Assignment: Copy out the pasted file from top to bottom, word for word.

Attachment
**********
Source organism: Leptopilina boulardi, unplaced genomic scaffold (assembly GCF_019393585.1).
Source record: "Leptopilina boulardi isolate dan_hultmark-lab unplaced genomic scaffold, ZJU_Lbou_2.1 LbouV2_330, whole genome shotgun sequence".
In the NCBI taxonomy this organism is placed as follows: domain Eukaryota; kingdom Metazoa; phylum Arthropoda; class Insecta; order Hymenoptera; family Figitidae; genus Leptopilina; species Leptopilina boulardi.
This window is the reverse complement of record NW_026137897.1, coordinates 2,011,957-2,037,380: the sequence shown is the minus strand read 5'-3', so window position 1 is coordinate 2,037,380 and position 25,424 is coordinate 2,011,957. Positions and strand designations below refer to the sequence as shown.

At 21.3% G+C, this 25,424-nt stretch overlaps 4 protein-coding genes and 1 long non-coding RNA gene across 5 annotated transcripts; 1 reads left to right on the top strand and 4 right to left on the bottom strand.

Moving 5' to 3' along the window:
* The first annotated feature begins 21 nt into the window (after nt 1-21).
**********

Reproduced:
Source organism: Leptopilina boulardi, unplaced genomic scaffold (assembly GCF_019393585.1).
Source record: "Leptopilina boulardi isolate dan_hultmark-lab unplaced genomic scaffold, ZJU_Lbou_2.1 LbouV2_330, whole genome shotgun sequence".
In the NCBI taxonomy this organism is placed as follows: domain Eukaryota; kingdom Metazoa; phylum Arthropoda; class Insecta; order Hymenoptera; family Figitidae; genus Leptopilina; species Leptopilina boulardi.
This window is the reverse complement of record NW_026137897.1, coordinates 2,011,957-2,037,380: the sequence shown is the minus strand read 5'-3', so window position 1 is coordinate 2,037,380 and position 25,424 is coordinate 2,011,957. Positions and strand designations below refer to the sequence as shown.

At 21.3% G+C, this 25,424-nt stretch overlaps 4 protein-coding genes and 1 long non-coding RNA gene across 5 annotated transcripts; 1 reads left to right on the top strand and 4 right to left on the bottom strand.

Moving 5' to 3' along the window:
* The first annotated feature begins 21 nt into the window (after nt 1-21).